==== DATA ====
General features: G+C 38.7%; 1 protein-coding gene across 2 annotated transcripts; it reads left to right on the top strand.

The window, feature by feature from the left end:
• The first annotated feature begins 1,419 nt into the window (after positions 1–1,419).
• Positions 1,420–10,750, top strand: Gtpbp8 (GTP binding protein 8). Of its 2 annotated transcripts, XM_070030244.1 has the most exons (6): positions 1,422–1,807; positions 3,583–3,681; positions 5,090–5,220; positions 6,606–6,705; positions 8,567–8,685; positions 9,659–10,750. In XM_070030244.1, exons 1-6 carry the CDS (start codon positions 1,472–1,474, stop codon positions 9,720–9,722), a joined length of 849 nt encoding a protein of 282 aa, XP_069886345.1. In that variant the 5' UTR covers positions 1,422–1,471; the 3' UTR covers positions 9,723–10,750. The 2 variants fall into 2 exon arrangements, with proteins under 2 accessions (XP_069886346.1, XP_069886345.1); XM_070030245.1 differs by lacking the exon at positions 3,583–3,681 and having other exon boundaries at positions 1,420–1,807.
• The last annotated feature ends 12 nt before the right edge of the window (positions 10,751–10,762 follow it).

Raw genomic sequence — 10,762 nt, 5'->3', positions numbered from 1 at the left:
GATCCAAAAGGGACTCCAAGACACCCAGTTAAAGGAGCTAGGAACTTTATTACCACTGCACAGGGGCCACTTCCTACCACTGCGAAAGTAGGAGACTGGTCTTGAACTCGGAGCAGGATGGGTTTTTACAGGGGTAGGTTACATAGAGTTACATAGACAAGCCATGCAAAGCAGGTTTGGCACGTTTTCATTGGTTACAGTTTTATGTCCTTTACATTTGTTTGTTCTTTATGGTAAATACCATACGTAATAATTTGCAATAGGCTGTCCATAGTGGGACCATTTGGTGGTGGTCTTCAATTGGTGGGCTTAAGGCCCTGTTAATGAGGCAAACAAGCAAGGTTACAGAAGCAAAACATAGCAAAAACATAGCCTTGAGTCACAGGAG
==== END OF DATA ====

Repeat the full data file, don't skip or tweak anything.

General features: G+C 38.7%; 1 protein-coding gene across 2 annotated transcripts; it reads left to right on the top strand.

The window, feature by feature from the left end:
• The first annotated feature begins 1,419 nt into the window (after positions 1–1,419).
• Positions 1,420–10,750, top strand: Gtpbp8 (GTP binding protein 8). Of its 2 annotated transcripts, XM_070030244.1 has the most exons (6): positions 1,422–1,807; positions 3,583–3,681; positions 5,090–5,220; positions 6,606–6,705; positions 8,567–8,685; positions 9,659–10,750. In XM_070030244.1, exons 1-6 carry the CDS (start codon positions 1,472–1,474, stop codon positions 9,720–9,722), a joined length of 849 nt encoding a protein of 282 aa, XP_069886345.1. In that variant the 5' UTR covers positions 1,422–1,471; the 3' UTR covers positions 9,723–10,750. The 2 variants fall into 2 exon arrangements, with proteins under 2 accessions (XP_069886346.1, XP_069886345.1); XM_070030245.1 differs by lacking the exon at positions 3,583–3,681 and having other exon boundaries at positions 1,420–1,807.
• The last annotated feature ends 12 nt before the right edge of the window (positions 10,751–10,762 follow it).

Raw genomic sequence — 10,762 nt, 5'->3', positions numbered from 1 at the left:
GATCCAAAAGGGACTCCAAGACACCCAGTTAAAGGAGCTAGGAACTTTATTACCACTGCACAGGGGCCACTTCCTACCACTGCGAAAGTAGGAGACTGGTCTTGAACTCGGAGCAGGATGGGTTTTTACAGGGGTAGGTTACATAGAGTTACATAGACAAGCCATGCAAAGCAGGTTTGGCACGTTTTCATTGGTTACAGTTTTATGTCCTTTACATTTGTTTGTTCTTTATGGTAAATACCATACGTAATAATTTGCAATAGGCTGTCCATAGTGGGACCATTTGGTGGTGGTCTTCAATTGGTGGGCTTAAGGCCCTGTTAATGAGGCAAACAAGCAAGGTTACAGAAGCAAAACATAGCAAAAACATAGCCTTGAGTCACAGGAG